August 26 - August 30, 2022

Review | Under a bad moon – Stephen Franklin Blanton

fdiff May 25, 2022 4 min read

Under a bad moon

Under a bad moon is a profound tale of terror within the peripherals of a violent yet tranquil wilderness. It projects a stage where one is past the stage of pain and fear. She has outlived the opulence of agony. It is about a person who is ready to look at the devil in the eye and for once challenge the immensity of darkness around her. 

The title itself suggests a rare inversion. The moon generally considered a symbol of beauty is referred to with a negative connotation. The word ‘bad’ is associated with the moon, the abode of goddesses like Selene, Freya and Luna.  

The title performs the role of foreshadowing. The proleptic suggestion of chaos following is anything but unexpected. 

Under a bad moon is a multi faceted tale of vengeance, violence and catharsis. It suggests a point where a person is pushed beyond respite. She must act immediately and protect mortals from the voracious pangs of carnal desires. 

The plot revolves around a former deputy sheriff who moves to the countryside following the brutal murder of a close friend. She is yet to find the killer as the world offers her no immediate comfort. The killer is still on the loose as her tranquil night is rattled by various sounds. Sounds of one is distress and a couple of other people bent on destroying the one is distress forever.  As she looks to fathom the source of the sounds she discovers a corpse and three young men and a woman. She must immediately act and fulfill her responsibility driven by a conscience of justice. Despite her brutal and fuming rage, she displays a side of hers that is more benevolent. A side that we get a glimpse of towards the end of the movie.  Something that suggests a successful journey of purgation. One who must now stride towards the realm of final absolution.

The movie is driven by impeccable cinematography. The countryside, the calm waters, the wild trees, the isolated cottage, and the brutal witness on the moon, all appear to be adroit works of an impressive cinematographer.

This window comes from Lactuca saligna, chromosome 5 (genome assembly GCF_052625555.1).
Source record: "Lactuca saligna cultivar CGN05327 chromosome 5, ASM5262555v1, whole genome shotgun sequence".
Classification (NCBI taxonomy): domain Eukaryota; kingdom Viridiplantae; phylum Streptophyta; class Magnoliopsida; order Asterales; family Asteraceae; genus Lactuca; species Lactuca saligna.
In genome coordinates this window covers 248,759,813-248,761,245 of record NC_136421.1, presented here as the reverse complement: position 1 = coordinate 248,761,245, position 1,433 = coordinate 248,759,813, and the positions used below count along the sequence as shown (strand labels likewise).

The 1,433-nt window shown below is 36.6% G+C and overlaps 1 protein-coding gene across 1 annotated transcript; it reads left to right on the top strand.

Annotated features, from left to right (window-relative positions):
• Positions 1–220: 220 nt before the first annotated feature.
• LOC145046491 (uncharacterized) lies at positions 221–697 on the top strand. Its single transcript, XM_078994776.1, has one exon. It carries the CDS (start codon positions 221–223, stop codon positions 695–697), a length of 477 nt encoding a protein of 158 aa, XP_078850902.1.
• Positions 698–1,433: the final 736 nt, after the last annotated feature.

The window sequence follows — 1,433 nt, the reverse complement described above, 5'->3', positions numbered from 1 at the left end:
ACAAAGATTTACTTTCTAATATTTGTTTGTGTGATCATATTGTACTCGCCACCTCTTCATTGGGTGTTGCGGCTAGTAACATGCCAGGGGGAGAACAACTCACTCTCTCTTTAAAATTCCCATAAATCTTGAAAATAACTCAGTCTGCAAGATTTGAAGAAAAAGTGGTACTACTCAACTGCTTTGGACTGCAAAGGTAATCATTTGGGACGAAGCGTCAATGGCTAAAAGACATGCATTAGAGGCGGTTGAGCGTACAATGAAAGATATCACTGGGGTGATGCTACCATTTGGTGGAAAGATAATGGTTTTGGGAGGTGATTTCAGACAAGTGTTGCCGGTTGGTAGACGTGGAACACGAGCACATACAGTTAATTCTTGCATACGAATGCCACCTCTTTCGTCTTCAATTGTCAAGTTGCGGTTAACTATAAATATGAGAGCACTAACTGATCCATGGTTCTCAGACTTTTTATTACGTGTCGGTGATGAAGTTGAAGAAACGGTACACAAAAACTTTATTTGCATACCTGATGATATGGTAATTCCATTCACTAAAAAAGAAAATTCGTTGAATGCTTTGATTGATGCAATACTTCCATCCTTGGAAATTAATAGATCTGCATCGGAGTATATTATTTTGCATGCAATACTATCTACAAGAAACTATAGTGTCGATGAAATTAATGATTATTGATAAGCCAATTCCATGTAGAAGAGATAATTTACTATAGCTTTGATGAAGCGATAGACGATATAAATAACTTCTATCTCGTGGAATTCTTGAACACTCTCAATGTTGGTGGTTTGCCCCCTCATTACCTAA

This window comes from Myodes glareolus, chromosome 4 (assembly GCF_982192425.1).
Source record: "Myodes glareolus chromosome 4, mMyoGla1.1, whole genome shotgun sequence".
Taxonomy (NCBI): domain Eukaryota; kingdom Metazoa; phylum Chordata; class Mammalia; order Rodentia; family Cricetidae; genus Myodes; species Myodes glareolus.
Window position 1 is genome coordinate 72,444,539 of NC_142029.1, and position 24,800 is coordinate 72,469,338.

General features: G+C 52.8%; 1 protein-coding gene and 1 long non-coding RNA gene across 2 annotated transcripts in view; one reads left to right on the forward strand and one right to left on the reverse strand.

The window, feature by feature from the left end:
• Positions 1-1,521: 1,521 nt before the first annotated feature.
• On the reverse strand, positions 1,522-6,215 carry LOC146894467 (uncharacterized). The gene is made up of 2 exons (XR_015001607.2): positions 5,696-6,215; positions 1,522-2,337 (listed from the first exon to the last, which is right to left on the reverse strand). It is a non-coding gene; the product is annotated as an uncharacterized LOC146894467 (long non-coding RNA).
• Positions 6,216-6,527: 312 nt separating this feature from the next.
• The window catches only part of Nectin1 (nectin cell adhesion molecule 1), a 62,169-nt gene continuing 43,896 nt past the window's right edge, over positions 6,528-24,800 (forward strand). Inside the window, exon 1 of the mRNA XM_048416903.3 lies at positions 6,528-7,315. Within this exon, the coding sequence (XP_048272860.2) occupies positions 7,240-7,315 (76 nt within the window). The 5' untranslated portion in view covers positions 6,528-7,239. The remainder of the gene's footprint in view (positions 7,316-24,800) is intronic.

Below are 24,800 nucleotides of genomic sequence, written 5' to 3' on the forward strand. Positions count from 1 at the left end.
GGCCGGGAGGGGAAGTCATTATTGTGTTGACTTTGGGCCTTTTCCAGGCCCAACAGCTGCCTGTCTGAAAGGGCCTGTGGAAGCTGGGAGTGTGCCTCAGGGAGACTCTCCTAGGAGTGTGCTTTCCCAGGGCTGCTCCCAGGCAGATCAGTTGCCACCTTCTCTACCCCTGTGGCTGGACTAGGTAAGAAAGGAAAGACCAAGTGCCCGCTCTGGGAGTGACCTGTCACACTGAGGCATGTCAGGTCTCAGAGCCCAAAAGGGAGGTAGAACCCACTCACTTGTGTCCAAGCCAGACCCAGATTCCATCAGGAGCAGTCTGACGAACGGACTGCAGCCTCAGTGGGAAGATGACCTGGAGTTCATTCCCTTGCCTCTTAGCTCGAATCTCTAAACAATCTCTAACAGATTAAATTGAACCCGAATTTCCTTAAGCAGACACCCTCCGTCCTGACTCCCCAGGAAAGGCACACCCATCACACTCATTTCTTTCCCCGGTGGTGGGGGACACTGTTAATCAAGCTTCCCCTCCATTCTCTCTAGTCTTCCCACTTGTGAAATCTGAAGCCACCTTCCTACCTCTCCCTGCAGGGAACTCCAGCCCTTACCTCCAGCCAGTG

The intense background score keeps the narrative in shape retaining much of the suspense in the movie. It induces the right amount of anxiety in an individual before helping her experience catharsis. 

The initial scene where Roxanne Williams is out by herself into the wilderness suggests how mortals find solace and respite within the lap of nature. One finds peace in the tranquility of the waters and mirth in the frolic of the trees. 

Roxanne struggles to escape the agonising tribulations of her past. Specifically, the gut wrenching death of someone she loved. However, the trauma she was running away from was following her in a different way. 

A number of potent themes have been explored in the movie. The trope of violence has been exploited from multiple perspectives. The violence that disrupts and the violence that preserves. 

The concepts of vengeance and karma have been noticeably explored in the movie as well. 

The line ‘you reap what you sow’ in the movie suggests the same. The movie indicates a subtle shift of power from the grips of privileged individuals for a number of reasons. It gives autonomy to the moon away from the preponderance of the sun. It can perhaps choose if it wants to be good or bad. 

The movie insinuates an alternate world where things would be a little different.

 Deanna Shaekel does an exceptional job as the belligerent, perhaps driven by guilt, Roxanne Williams. She doesn’t take one wrong step and perfectly executes a somewhat challenging role. 

The movie is a tale about three things beginning with the letter R. It is about revenge, it is about retribution and finally, it is also about redemption. 

It is a must watch for lovers of thriller who wouldn’t mind a little drama once in a while.


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